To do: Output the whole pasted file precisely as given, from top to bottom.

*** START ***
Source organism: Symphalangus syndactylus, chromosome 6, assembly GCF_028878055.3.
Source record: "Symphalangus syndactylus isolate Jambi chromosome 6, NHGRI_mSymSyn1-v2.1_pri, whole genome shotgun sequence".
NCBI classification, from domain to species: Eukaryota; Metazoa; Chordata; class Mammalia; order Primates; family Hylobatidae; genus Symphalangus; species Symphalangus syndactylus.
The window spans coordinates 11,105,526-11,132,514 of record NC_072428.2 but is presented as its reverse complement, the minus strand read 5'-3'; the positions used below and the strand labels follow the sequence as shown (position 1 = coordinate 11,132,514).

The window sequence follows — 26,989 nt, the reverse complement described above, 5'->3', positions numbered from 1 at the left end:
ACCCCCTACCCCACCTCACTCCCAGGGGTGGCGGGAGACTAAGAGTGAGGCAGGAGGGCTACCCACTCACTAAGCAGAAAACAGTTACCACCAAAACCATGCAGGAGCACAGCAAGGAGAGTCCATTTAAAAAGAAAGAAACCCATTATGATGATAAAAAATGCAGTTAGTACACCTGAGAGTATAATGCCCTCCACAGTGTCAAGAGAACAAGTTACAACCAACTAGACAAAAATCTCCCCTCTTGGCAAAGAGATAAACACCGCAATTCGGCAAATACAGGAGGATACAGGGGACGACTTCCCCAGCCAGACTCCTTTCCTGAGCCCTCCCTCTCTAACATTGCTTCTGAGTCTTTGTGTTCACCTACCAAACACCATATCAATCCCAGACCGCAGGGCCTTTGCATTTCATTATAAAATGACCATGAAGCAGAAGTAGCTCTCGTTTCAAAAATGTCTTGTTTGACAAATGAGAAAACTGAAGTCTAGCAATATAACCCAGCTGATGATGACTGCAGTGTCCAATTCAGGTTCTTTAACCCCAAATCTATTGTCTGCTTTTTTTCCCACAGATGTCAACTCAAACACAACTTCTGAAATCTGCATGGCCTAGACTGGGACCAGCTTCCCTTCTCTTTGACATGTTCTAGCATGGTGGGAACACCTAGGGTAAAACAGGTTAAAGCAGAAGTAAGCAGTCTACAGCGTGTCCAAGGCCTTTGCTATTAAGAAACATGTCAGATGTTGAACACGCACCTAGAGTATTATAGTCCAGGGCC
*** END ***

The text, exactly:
Source organism: Symphalangus syndactylus, chromosome 6, assembly GCF_028878055.3.
Source record: "Symphalangus syndactylus isolate Jambi chromosome 6, NHGRI_mSymSyn1-v2.1_pri, whole genome shotgun sequence".
NCBI classification, from domain to species: Eukaryota; Metazoa; Chordata; class Mammalia; order Primates; family Hylobatidae; genus Symphalangus; species Symphalangus syndactylus.
The window spans coordinates 11,105,526-11,132,514 of record NC_072428.2 but is presented as its reverse complement, the minus strand read 5'-3'; the positions used below and the strand labels follow the sequence as shown (position 1 = coordinate 11,132,514).

The window sequence follows — 26,989 nt, the reverse complement described above, 5'->3', positions numbered from 1 at the left end:
ACCCCCTACCCCACCTCACTCCCAGGGGTGGCGGGAGACTAAGAGTGAGGCAGGAGGGCTACCCACTCACTAAGCAGAAAACAGTTACCACCAAAACCATGCAGGAGCACAGCAAGGAGAGTCCATTTAAAAAGAAAGAAACCCATTATGATGATAAAAAATGCAGTTAGTACACCTGAGAGTATAATGCCCTCCACAGTGTCAAGAGAACAAGTTACAACCAACTAGACAAAAATCTCCCCTCTTGGCAAAGAGATAAACACCGCAATTCGGCAAATACAGGAGGATACAGGGGACGACTTCCCCAGCCAGACTCCTTTCCTGAGCCCTCCCTCTCTAACATTGCTTCTGAGTCTTTGTGTTCACCTACCAAACACCATATCAATCCCAGACCGCAGGGCCTTTGCATTTCATTATAAAATGACCATGAAGCAGAAGTAGCTCTCGTTTCAAAAATGTCTTGTTTGACAAATGAGAAAACTGAAGTCTAGCAATATAACCCAGCTGATGATGACTGCAGTGTCCAATTCAGGTTCTTTAACCCCAAATCTATTGTCTGCTTTTTTTCCCACAGATGTCAACTCAAACACAACTTCTGAAATCTGCATGGCCTAGACTGGGACCAGCTTCCCTTCTCTTTGACATGTTCTAGCATGGTGGGAACACCTAGGGTAAAACAGGTTAAAGCAGAAGTAAGCAGTCTACAGCGTGTCCAAGGCCTTTGCTATTAAGAAACATGTCAGATGTTGAACACGCACCTAGAGTATTATAGTCCAGGGCC